SAFETYLIT WEEKLY UPDATE

We compile citations and summaries of about 400 new articles every week.
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Information for Authors:

Authors of journal articles, reports, doctoral theses, etc. are invited to submit their work to SafetyLit. Although SafetyLit actively monitors the contents of many journals as they are published, sometimes relevant articles are overlooked. See the SafetyLit inclusion criteria below.

Although we try to make the SafetyLit contents accessible to an author-name query, several problems make an author search difficult. In an ideal world, all authors' names would be consistent for all articles they publish. Name differences can appear when the article is submitted, full names may be changed by the editor to a last name with initials (sometimes dropping one or more initials), or the metadata supplied to SafetyLit by journal publishers may be incorrect or incomplete. Even subtle differences can make it impossible to automate the assignment of articles to authors already in the database. The result is a body of an author's work spread among near-duplicate names. We urge authors to use the "browse authors" utility and contact us to help unify all your articles. SafetyLit can assign multiple name versions to an author. At the same time, please tell us if we have omitted any of your publications.

SafetyLit is a member of the Open Researcher and Contributor ID (ORCID) initiative. ORCID aims to solve the name ambiguity problem in scholarly communications by creating a registry of persistent unique identifiers for individual researchers and an open and transparent linking mechanism between ORCID, other ID schemes, and research objects such as publications, grants, and patents. All major and most minor academic publishers, universities, institutions, and data services are participating. As of February 2013, there are problems with some of the automated systems that allow authors to import their works. However, this doesn't undermine the primary purpose -- name disambiguation. Please visit the ORCID site, register for an ID, contact SafetyLit with your ID number and help us apply it to all articles listed under the assorted versions of your name.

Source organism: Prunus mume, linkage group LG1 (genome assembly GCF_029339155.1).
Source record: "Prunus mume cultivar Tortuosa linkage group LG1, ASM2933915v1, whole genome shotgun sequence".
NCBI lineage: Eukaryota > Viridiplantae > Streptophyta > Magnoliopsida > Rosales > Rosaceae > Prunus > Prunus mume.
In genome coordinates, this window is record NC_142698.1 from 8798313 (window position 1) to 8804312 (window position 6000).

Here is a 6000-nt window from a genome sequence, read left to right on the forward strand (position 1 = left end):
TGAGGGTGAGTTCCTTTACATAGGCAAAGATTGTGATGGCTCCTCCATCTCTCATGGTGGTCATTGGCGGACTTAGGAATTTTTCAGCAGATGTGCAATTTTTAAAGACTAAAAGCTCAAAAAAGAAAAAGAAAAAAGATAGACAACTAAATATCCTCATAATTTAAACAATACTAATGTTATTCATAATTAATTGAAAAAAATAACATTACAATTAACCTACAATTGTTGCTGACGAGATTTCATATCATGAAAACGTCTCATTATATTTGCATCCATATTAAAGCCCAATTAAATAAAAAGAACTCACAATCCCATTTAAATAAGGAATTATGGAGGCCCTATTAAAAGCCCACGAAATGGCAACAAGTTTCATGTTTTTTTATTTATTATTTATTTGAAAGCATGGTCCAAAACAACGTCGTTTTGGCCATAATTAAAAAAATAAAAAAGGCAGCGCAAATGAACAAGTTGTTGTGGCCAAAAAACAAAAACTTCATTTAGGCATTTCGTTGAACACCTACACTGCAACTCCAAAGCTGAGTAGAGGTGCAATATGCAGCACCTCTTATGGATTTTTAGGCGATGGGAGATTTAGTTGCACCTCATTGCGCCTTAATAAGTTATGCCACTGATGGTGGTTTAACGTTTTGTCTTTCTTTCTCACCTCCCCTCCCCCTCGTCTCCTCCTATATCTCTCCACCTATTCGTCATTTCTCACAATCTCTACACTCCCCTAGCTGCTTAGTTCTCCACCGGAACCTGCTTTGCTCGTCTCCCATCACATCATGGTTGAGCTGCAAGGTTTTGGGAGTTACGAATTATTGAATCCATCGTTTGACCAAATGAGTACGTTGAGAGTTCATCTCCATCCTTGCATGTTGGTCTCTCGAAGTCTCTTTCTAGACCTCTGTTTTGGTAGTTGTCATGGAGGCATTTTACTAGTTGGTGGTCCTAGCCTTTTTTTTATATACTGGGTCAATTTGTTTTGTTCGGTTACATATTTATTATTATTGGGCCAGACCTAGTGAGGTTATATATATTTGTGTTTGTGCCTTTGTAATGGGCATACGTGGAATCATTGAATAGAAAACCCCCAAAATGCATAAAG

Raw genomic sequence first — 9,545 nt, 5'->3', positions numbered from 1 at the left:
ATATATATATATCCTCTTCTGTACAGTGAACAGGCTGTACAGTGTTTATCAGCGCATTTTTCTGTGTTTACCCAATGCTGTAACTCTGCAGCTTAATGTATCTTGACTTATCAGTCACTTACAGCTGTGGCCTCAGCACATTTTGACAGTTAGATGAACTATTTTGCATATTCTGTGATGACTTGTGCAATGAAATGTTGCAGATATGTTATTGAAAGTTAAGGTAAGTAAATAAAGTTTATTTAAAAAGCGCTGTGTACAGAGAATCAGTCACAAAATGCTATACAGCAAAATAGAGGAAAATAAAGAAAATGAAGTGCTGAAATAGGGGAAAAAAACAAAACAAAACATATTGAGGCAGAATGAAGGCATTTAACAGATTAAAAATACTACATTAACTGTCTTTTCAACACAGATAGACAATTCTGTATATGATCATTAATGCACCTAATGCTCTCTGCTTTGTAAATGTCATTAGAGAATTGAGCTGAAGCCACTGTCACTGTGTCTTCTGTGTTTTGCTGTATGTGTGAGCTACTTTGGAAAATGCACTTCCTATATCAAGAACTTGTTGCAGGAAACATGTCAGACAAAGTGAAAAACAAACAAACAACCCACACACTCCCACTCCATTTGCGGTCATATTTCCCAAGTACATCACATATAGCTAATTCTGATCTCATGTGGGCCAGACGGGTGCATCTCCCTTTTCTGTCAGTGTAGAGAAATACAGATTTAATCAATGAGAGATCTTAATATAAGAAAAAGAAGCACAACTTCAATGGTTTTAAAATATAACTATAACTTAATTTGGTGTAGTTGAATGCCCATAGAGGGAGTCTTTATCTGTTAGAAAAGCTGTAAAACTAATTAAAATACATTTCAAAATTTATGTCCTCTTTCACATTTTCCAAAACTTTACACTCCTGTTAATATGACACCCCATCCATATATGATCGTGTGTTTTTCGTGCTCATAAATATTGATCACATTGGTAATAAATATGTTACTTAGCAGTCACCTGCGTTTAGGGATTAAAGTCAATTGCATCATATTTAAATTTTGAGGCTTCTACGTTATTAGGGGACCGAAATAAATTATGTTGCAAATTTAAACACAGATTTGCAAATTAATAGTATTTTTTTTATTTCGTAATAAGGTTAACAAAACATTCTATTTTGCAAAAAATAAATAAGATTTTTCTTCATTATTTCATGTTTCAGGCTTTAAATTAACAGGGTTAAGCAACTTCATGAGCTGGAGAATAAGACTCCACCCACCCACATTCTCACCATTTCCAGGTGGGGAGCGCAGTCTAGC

SafetyLit inclusion criteria

For SafetyLit content, we focus upon injuries that occur during a short period of time, as opposed to the effects of repeated exposures to chemical agents or cumulative damage from repetitive motions. The SafetyLit vision is to include every article relevant to injury prevention and safety promotion that is published in any journal with text or abstract in English.

SafetyLit includes summaries of reports about injury occurrence and risk factors. Items are considered relevant if they concern any of the pre-event or event elements of the Haddon Matrix; the epidemiology of injury; or the financial, personal, or societal costs or consequences of any injury or risk factor. Items concerning treatment for injuries or complications of medical care are excluded except when the item also contains information on one of the inclusion criteria. We also include articles, doctoral theses, and reports on other topics that may help a reader to make decisions about research or prevention strategies and priorities.

Although most of the literature in SafetyLit is written in the English language, the literature of many other languages is also represented. Material in other languages have titles and abstracts both in English and in the original language. We do not have the capacity to hire experts to translate literature into English. We must depend upon publishers for that. However, we welcome any assistance in obtaining English language translations of reports and articles that were written in other languages.

The criteria for selecting items for inclusion are simple. If the answer to any of the following questions is "yes", then the report is likely to be included:

  • Do the SafetyLit reviewers find the report interesting?
  • Are SafetyLit readers likely to hear of a report from a colleague and want to respond knowledgeably?
  • Are SafetyLit readers likely to be questioned about the report from a member of the population they serve?
  • Does the report contain findings that could be used to oppose the actions or recommendations of a SafetyLit reader?

Revised 10 February 2013